Physicians of ancient Greece treated diseases, including epilepsy, by altering their patients' diet. An early treatise in the Hippocratic Corpus, On the Sacred Disease, covers the disease; it dates from c. 400 BC. Its author argued against the prevailing view that epilepsy was supernatural in origin and cure, and proposed that dietary therapy had a rational and physical basis.[Note 3] In the same collection, the author of Epidemics describes the case of a man whose epilepsy is cured as quickly as it had appeared, through complete abstinence of food and drink.[Note 4] The royal physician Erasistratus declared, "One inclining to epilepsy should be made to fast without mercy and be put on short rations."[Note 5] Galen believed an "attenuating diet"[Note 6] might afford a cure in mild cases and be helpful in others.
While it may sound counterintuitive, eating before going to a work dinner or happy hour can actually take off pounds. A series of studies out of Penn State found that noshing on an apple or a broth-based soup prior to sitting down to a restaurant meal can reduce total calorie intake by 20 percent. With the average restaurant meal weighing in at 1,128 calories, saving 20 percent once a day could help you lose up to 23 pounds this year.
A short-lived increase in seizure frequency may occur during illness or if ketone levels fluctuate. The diet may be modified if seizure frequency remains high, or the child is losing weight. Loss of seizure-control may come from unexpected sources. Even "sugar-free" food can contain carbohydrates such as maltodextrin, sorbitol, starch, and fructose. The sorbitol content of suntan lotion and other skincare products may be high enough for some to be absorbed through the skin and thus negate ketosis.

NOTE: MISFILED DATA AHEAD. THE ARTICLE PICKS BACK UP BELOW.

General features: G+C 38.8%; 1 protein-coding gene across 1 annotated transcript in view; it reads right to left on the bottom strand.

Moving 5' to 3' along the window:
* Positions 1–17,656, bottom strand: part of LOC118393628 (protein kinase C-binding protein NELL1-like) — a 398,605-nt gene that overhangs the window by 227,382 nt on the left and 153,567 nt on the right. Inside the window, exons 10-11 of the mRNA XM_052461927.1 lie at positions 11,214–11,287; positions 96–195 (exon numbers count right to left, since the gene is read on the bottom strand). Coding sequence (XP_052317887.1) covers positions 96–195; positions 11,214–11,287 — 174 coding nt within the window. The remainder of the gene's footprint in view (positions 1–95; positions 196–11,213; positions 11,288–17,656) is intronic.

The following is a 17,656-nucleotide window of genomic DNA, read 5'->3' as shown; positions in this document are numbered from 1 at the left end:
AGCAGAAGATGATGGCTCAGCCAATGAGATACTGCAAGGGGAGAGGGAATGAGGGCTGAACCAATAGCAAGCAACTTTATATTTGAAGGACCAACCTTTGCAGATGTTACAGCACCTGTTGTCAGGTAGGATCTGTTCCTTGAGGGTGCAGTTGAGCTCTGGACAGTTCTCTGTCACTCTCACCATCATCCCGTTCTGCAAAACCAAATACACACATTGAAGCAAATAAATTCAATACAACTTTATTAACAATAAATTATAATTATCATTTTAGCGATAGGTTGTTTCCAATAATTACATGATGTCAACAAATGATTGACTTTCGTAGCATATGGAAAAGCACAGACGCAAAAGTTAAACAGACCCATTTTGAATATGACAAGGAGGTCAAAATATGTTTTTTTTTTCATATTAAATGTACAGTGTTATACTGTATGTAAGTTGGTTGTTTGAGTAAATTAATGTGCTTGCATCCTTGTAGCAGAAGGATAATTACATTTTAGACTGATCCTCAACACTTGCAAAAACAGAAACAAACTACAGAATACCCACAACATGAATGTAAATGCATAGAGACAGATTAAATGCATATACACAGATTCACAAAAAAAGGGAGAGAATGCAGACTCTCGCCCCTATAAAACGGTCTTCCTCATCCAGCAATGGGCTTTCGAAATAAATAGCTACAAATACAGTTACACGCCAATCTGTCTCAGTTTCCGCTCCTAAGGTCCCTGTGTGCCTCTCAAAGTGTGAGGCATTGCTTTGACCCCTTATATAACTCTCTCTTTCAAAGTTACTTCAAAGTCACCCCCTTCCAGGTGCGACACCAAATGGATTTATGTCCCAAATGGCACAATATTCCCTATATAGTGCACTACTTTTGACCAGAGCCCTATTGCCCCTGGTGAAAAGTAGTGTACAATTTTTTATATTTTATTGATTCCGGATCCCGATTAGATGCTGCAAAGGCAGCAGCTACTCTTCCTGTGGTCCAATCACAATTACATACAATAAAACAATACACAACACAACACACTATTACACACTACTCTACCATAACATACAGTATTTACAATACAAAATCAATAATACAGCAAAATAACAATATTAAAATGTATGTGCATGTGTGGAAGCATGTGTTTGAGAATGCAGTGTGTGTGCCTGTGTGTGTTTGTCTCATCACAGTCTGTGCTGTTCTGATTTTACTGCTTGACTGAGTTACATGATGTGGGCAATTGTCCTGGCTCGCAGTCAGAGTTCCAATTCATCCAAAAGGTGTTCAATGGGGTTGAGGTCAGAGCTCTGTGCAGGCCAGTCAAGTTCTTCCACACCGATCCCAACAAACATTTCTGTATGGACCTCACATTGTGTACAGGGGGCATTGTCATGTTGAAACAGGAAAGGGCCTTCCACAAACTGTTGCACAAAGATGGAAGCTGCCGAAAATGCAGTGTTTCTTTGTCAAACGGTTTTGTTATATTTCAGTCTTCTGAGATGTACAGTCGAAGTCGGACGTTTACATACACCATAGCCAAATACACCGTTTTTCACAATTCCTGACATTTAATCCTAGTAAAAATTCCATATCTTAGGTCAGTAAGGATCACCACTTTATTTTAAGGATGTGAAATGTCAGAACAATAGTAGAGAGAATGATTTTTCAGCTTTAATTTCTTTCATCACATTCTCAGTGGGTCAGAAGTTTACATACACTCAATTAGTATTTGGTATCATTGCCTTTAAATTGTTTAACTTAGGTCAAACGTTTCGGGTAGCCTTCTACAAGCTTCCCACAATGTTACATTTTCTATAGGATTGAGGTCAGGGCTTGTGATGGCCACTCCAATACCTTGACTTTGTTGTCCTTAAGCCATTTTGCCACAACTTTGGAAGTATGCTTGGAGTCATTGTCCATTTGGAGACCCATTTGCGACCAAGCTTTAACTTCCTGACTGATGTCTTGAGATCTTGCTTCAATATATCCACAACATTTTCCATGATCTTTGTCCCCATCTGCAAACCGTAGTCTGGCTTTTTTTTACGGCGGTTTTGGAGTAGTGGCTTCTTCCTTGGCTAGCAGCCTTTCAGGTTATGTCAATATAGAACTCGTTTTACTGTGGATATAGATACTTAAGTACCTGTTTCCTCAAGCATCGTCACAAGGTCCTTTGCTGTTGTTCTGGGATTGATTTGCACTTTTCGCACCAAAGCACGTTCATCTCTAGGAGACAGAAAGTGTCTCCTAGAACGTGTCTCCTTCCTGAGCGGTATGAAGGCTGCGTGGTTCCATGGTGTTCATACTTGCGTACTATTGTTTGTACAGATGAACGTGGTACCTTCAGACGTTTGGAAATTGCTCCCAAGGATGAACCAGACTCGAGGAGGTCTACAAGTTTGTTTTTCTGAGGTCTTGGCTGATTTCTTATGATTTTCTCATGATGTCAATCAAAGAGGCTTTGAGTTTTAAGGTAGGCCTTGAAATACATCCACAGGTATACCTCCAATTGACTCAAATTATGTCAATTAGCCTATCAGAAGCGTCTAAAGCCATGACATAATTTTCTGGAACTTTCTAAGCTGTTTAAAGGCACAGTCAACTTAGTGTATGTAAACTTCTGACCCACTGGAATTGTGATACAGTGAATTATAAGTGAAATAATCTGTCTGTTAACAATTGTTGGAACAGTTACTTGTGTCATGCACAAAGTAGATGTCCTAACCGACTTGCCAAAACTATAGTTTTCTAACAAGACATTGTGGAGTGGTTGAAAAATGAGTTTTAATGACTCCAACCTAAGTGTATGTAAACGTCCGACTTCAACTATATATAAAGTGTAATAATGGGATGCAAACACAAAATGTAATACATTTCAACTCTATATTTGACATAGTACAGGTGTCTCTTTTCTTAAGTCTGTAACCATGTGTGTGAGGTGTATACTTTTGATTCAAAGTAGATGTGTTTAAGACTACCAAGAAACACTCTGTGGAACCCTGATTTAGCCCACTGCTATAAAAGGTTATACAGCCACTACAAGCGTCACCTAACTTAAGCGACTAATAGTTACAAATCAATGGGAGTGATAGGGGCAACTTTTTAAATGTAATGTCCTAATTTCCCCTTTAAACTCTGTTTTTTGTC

One potential disadvantage of this schedule is that because you typically cut out a meal or two out of your day, it becomes more difficult to get the same number of calories in during the week. Put simply, it's tough to teach yourself to eat bigger meals on a consistent basis. The result is that many people who try this style of intermittent fasting end up losing weight. That can be a good thing or a bad thing, depending on your goals.
There are three instances where there’s research to back up a ketogenic diet, including to help control type 2 diabetes, as part of epilepsy treatment, or for weight loss, says Mattinson. “In terms of diabetes, there is some promising research showing that the ketogenic diet may improve glycemic control. It may cause a reduction in A1C — a key test for diabetes that measures a person’s average blood sugar control over two to three months — something that may help you reduce medication use,” she says.
IF as a weight loss approach has been around in various forms for ages, but was highly popularized in 2012 by BBC broadcast journalist Dr. Michael Mosley’s TV documentary Eat Fast, Live Longer and book The Fast Diet, followed by journalist Kate Harrison’s book The 5:2 Diet based on her own experience, and subsequently by Dr. Jason Fung’s 2016 bestseller The Obesity Code. IF generated a steady positive buzz as anecdotes of its effectiveness proliferated.
A 2018 review of intermittent fasting in obese people showed that reducing calorie intake one to six days per week over at least 12 weeks was effective for reducing body weight on an average of 7 kilograms (15 lb); the results were not different from a simple calorie restricted diet, and the clinical trials reviewed were run mostly on middle-aged women from the US and the UK, limiting interpretation of the results. Intermittent fasting has not been studied in children, the elderly, or underweight people, and could be harmful in these populations. https://www.facebook.com/Weight-Loss-Science-677508046023223/